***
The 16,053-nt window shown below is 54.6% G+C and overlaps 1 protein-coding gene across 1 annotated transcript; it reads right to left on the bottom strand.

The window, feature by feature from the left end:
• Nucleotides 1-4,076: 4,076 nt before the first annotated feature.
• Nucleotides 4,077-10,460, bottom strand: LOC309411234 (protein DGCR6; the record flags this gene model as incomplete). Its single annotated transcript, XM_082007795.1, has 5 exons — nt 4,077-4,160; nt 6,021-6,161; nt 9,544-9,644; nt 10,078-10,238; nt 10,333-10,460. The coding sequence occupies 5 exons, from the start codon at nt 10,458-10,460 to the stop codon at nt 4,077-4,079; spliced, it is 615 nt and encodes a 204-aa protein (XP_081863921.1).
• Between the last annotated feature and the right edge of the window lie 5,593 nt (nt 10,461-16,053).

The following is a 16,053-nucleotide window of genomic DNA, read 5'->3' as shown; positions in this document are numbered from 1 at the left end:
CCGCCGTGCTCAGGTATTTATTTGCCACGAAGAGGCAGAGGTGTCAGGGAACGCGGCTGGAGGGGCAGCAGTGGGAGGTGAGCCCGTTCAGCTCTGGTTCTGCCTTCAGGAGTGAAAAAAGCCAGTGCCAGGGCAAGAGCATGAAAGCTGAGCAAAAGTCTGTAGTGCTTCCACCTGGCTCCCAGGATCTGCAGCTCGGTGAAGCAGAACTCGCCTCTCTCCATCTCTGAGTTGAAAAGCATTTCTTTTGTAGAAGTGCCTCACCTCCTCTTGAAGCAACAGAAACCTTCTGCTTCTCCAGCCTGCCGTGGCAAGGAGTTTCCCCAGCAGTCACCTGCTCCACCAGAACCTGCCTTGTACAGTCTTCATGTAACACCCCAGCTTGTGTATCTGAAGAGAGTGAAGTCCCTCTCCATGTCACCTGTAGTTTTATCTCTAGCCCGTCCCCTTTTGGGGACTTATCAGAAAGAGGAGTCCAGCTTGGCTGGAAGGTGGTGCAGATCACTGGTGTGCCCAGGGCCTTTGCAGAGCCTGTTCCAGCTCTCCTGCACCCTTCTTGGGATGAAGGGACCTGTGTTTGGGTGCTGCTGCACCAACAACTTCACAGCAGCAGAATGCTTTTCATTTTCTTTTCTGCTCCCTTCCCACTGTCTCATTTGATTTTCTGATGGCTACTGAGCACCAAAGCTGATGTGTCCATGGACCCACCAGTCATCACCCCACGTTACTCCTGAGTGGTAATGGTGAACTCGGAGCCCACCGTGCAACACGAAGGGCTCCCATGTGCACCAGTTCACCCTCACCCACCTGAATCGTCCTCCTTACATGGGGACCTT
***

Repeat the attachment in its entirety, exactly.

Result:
The 16,053-nt window shown below is 54.6% G+C and overlaps 1 protein-coding gene across 1 annotated transcript; it reads right to left on the bottom strand.

The window, feature by feature from the left end:
• Nucleotides 1-4,076: 4,076 nt before the first annotated feature.
• Nucleotides 4,077-10,460, bottom strand: LOC309411234 (protein DGCR6; the record flags this gene model as incomplete). Its single annotated transcript, XM_082007795.1, has 5 exons — nt 4,077-4,160; nt 6,021-6,161; nt 9,544-9,644; nt 10,078-10,238; nt 10,333-10,460. The coding sequence occupies 5 exons, from the start codon at nt 10,458-10,460 to the stop codon at nt 4,077-4,079; spliced, it is 615 nt and encodes a 204-aa protein (XP_081863921.1).
• Between the last annotated feature and the right edge of the window lie 5,593 nt (nt 10,461-16,053).

The following is a 16,053-nucleotide window of genomic DNA, read 5'->3' as shown; positions in this document are numbered from 1 at the left end:
CCGCCGTGCTCAGGTATTTATTTGCCACGAAGAGGCAGAGGTGTCAGGGAACGCGGCTGGAGGGGCAGCAGTGGGAGGTGAGCCCGTTCAGCTCTGGTTCTGCCTTCAGGAGTGAAAAAAGCCAGTGCCAGGGCAAGAGCATGAAAGCTGAGCAAAAGTCTGTAGTGCTTCCACCTGGCTCCCAGGATCTGCAGCTCGGTGAAGCAGAACTCGCCTCTCTCCATCTCTGAGTTGAAAAGCATTTCTTTTGTAGAAGTGCCTCACCTCCTCTTGAAGCAACAGAAACCTTCTGCTTCTCCAGCCTGCCGTGGCAAGGAGTTTCCCCAGCAGTCACCTGCTCCACCAGAACCTGCCTTGTACAGTCTTCATGTAACACCCCAGCTTGTGTATCTGAAGAGAGTGAAGTCCCTCTCCATGTCACCTGTAGTTTTATCTCTAGCCCGTCCCCTTTTGGGGACTTATCAGAAAGAGGAGTCCAGCTTGGCTGGAAGGTGGTGCAGATCACTGGTGTGCCCAGGGCCTTTGCAGAGCCTGTTCCAGCTCTCCTGCACCCTTCTTGGGATGAAGGGACCTGTGTTTGGGTGCTGCTGCACCAACAACTTCACAGCAGCAGAATGCTTTTCATTTTCTTTTCTGCTCCCTTCCCACTGTCTCATTTGATTTTCTGATGGCTACTGAGCACCAAAGCTGATGTGTCCATGGACCCACCAGTCATCACCCCACGTTACTCCTGAGTGGTAATGGTGAACTCGGAGCCCACCGTGCAACACGAAGGGCTCCCATGTGCACCAGTTCACCCTCACCCACCTGAATCGTCCTCCTTACATGGGGACCTT